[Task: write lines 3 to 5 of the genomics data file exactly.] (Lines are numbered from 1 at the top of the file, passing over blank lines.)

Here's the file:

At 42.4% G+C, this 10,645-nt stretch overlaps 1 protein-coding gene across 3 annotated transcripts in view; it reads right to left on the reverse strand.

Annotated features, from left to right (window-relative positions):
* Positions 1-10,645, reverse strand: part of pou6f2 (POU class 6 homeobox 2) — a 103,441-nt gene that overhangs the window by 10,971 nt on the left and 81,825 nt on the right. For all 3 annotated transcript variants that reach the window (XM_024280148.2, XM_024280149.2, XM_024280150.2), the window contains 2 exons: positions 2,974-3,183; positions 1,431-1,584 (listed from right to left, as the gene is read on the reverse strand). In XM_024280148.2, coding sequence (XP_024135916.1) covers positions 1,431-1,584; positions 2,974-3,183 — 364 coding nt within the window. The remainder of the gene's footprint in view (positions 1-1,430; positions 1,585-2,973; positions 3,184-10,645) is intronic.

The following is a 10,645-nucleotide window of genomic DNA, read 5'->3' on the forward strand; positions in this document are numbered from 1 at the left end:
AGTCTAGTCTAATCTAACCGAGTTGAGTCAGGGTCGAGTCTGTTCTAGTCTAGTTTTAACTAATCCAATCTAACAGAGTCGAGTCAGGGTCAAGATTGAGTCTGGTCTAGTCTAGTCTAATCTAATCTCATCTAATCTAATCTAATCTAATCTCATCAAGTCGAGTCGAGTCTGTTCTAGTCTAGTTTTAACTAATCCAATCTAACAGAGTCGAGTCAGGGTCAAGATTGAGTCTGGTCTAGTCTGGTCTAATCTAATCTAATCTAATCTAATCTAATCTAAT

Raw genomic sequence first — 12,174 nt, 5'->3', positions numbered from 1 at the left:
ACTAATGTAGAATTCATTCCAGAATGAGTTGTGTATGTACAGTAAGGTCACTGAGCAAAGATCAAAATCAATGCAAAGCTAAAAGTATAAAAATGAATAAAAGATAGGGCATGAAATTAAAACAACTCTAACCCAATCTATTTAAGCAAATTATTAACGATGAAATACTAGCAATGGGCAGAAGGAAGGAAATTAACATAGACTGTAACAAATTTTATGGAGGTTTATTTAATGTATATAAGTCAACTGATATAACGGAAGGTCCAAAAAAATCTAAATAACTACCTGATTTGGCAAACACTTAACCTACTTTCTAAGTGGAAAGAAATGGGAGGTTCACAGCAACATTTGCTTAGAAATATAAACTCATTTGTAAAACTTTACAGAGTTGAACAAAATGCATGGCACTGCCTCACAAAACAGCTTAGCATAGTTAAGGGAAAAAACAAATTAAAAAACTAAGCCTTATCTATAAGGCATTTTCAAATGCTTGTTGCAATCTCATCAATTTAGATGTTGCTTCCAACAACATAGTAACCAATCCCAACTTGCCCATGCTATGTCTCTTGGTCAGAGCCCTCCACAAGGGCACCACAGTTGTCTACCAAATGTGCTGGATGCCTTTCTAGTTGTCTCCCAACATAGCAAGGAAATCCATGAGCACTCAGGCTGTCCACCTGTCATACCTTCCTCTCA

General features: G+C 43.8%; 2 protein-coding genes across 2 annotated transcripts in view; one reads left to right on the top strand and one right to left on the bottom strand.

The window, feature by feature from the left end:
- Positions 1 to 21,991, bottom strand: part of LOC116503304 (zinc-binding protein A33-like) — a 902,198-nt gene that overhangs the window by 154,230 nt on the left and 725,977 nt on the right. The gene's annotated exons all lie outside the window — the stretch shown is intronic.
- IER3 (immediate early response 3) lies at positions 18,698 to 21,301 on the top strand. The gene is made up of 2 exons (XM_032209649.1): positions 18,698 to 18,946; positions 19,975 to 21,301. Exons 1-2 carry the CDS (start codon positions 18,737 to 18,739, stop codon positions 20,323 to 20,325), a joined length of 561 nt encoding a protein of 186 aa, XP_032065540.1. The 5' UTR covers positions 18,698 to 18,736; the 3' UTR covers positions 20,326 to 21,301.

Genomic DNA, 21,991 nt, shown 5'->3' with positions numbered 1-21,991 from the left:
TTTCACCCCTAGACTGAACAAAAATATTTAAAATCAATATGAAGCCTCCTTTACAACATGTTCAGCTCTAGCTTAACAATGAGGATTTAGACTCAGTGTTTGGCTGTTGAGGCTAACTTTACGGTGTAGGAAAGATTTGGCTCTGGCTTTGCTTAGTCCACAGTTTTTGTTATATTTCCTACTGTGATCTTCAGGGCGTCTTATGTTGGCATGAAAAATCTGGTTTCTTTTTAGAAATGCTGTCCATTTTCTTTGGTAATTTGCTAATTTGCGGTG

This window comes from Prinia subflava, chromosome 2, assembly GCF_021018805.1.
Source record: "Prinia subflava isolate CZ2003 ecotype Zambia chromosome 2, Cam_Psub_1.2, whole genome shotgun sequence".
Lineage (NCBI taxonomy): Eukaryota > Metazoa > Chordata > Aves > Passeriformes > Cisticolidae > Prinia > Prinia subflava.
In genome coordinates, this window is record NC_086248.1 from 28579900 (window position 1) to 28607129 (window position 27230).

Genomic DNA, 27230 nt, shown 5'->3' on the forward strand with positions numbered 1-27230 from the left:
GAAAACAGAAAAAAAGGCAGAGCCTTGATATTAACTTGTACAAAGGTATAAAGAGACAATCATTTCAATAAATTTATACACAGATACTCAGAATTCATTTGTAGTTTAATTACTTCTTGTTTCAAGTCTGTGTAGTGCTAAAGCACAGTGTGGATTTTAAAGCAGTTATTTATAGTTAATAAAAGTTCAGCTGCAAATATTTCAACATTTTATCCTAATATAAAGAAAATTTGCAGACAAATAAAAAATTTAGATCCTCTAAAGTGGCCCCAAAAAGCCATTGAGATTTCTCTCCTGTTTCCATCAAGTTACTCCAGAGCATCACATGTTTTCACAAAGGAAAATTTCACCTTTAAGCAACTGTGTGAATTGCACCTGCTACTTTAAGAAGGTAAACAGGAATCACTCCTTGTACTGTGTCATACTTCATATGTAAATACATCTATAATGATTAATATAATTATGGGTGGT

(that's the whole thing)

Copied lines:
* Positions 1-10,645, reverse strand: part of pou6f2 (POU class 6 homeobox 2) — a 103,441-nt gene that overhangs the window by 10,971 nt on the left and 81,825 nt on the right. For all 3 annotated transcript variants that reach the window (XM_024280148.2, XM_024280149.2, XM_024280150.2), the window contains 2 exons: positions 2,974-3,183; positions 1,431-1,584 (listed from right to left, as the gene is read on the reverse strand). In XM_024280148.2, coding sequence (XP_024135916.1) covers positions 1,431-1,584; positions 2,974-3,183 — 364 coding nt within the window. The remainder of the gene's footprint in view (positions 1-1,430; positions 1,585-2,973; positions 3,184-10,645) is intronic.

The following is a 10,645-nucleotide window of genomic DNA, read 5'->3' on the forward strand; positions in this document are numbered from 1 at the left end:
AGTCTAGTCTAATCTAACCGAGTTGAGTCAGGGTCGAGTCTGTTCTAGTCTAGTTTTAACTAATCCAATCTAACAGAGTCGAGTCAGGGTCAAGATTGAGTCTGGTCTAGTCTAGTCTAATCTAATCTCATCTAATCTAATCTAATCTAATCTCATCAAGTCGAGTCGAGTCTGTTCTAGTCTAGTTTTAACTAATCCAATCTAACAGAGTCGAGTCAGGGTCAAGATTGAGTCTGGTCTAGTCTGGTCTAATCTAATCTAATCTAATCTAATCTAATCTAAT